Emory International Law Review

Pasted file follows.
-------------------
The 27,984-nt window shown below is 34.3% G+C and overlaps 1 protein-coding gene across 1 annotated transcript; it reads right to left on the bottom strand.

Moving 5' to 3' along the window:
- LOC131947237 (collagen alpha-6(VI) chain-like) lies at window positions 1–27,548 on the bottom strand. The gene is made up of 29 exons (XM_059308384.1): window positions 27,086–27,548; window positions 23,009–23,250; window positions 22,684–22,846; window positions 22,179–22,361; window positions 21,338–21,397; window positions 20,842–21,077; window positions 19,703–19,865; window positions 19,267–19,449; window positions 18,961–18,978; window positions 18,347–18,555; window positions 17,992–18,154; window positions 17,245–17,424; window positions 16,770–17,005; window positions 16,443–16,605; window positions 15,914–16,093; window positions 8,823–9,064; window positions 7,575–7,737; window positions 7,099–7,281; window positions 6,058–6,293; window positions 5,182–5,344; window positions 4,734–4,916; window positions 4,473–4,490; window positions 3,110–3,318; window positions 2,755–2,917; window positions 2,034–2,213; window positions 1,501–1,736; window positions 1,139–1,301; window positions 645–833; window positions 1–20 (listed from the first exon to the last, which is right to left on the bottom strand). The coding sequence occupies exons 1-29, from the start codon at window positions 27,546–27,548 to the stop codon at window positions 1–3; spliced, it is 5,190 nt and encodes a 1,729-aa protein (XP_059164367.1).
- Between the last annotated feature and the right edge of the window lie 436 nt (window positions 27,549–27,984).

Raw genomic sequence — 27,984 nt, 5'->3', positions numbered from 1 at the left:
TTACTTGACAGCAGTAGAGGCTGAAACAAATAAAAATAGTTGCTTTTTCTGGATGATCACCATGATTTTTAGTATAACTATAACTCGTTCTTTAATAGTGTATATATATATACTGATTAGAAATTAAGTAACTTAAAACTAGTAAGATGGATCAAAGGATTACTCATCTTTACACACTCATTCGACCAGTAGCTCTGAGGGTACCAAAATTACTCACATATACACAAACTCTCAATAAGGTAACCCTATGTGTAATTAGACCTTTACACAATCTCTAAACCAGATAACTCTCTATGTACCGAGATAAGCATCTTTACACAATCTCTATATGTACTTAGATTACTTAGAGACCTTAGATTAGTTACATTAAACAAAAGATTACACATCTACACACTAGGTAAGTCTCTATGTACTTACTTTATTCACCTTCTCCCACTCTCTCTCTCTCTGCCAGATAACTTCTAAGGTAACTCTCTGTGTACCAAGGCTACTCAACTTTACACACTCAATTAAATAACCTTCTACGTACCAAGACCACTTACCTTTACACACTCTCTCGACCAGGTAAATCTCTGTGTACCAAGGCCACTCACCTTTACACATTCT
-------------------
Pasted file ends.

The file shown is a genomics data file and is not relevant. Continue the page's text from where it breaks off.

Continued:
In the study of international relations and international law, compliance failures are often argued to result either due to the gross costs of compliance or as the result of domestic administrative constraints. Using statistical analysis, this case study supports the view that compliance structures that are more likely to capitulate to domestic interest groups'not simply the domestic compliance structures themselves'best explain whether and when a country complies with the WTO's rulings. By drawing on empirical models, the evidence shows that political economic considerations of governments more accurately predict non-compliance as compared to purely capacity constraints.